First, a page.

As told to: Joe Pack
The 1986-87 season was a difficult year for me. In November of ’86, my father was killed in a car accident coming back from one of my games in Spokane. Just after his death, I was invited to the World Junior team but got hurt the day before the tournament started. Pat Burns came to me and asked if I could make it. I obviously wanted to play for Team Canada, and 1987 was the year of the (Punch-up in Piestany) brawl. I didn’t rehab quickly enough and so I went back to junior. I had a no-trade contract, was an all-star in the western league, player-of-the-year the year before, and had over 100 points a year. I had a no-trade and I got traded to Medicine Hat for a great goaltender named Troy Gamble. I had such a strong relationship with the Chiefs that I didn’t want to go. It was a great team, though, and I played on the first line with Neil Brady and Mark Pederson while Trevor Linden was a 16-year-old right winger. Given the year that I had, going on to win the Memorial Cup was pretty dramatic. My mom flew out and Linden’s and Wayne McBean’s parents looked after her.
When I was in junior, I was fortunate enough to be a top-six forward, but that was the time when they really started to have a top-six, bottom-six mentality. I later joined the Sherbrooke Canadiens in the American Hockey League and Pat Burns was the coach. We won the President’s Trophy because the skill and ability on that team was significant. I was told the French players were there to play and I was there to be physical – to fight. My role changed to a bottom-six forward, although it wasn’t articulated as well as it is now. I had to reconcile that.
Then, when I was with the Leafs in Toronto, it was the same sort of thing. I enjoyed it for a while, but when I got sent down to Newmarket I decided to just play and not be preoccupied with fighting. It was then that I made the decision to retire. I had two years left on my contract, was still fairly young, and I had a taste for the NHL life. I think internally I had achieved a goal but I didn’t want to stain my life experience there in that particular role.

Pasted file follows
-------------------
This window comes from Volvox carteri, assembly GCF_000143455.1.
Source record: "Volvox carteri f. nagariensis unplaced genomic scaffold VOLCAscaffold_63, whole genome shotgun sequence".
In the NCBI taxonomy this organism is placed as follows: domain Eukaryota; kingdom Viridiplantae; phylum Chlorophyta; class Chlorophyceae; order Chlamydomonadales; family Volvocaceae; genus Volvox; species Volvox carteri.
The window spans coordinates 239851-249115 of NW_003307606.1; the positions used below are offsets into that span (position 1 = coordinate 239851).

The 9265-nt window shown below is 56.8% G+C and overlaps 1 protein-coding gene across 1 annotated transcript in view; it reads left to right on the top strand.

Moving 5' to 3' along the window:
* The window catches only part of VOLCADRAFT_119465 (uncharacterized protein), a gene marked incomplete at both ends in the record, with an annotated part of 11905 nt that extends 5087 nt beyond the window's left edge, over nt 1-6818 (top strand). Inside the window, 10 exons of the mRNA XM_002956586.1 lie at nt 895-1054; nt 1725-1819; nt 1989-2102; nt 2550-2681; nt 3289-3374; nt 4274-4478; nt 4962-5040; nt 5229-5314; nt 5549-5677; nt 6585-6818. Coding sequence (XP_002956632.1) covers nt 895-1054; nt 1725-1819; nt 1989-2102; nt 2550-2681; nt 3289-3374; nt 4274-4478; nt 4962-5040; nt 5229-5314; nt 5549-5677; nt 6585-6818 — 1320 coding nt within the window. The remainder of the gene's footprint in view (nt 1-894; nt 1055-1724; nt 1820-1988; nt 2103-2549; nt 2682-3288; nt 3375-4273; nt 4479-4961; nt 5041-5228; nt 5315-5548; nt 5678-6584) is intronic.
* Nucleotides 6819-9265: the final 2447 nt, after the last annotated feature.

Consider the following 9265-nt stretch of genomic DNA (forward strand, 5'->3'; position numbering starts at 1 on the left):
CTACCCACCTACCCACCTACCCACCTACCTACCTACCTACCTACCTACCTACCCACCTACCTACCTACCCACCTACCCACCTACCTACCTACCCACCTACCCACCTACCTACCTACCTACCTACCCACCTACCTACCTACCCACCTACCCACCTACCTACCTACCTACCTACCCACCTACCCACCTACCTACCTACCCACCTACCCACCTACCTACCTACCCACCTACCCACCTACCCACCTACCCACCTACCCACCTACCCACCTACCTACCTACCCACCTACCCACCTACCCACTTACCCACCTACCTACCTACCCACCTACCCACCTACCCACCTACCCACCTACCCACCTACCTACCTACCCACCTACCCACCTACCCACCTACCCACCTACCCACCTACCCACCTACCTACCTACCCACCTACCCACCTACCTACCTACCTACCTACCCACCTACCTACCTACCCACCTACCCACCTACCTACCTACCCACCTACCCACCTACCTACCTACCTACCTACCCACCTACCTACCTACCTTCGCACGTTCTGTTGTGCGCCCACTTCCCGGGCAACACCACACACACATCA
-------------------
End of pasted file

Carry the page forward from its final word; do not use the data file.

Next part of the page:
My son Justice has had a three-year career in the OHL and he was fortunate enough to go to a couple of NHL camps last year. Our conversations are pretty clear. He’s a physical kid, bigger than I am, and he fit a particular role playing alongside Alex Galchenyuk and Nail Yakupov, and he was fairly comfortable choosing to fight. As a father, I walked him through that. Some of my best friends were with tough guys in the NHL. I wanted to make sure I didn’t prejudice him and instead let him make a decision for himself. He’s an intelligent kid. I took him down to Nashville to see Stu Grimson – one of my oldest friends. Stu was quite helpful with Justice. I think the OHL and David Branch’s restrictions on fighting have helped him too. You have to play. After the Blues camp, they asked him to play in the QMJHL. They wanted to see him produce and play and it’s been great for him. My wife and I watch him and he scored his 17th goal last night and has had six fights. He’s fourth on the team in scoring. There’s freedom for him to just go and be a complete hockey player. I see him maturing in his game.
Once, I lined up for a faceoff in LA. I was playing with the Leafs on the third line with Tommy Fergus and the draw was in the offensive zone. Larry Robinson was beside me and he turned to me and said, “Hey Rocky, I’m so glad you’re here, you really deserve it, I really thought you should have had your shot in Montreal.” The puck dropped and off it went and I just kind stood there for a second because I was shocked. What a nice thing to say when he didn’t have to say a thing. I consider it one of my fondest memories of having played in the NHL.
JOE PACK is a freelance writer based in Toronto and a rec-league rent-a-goalie.
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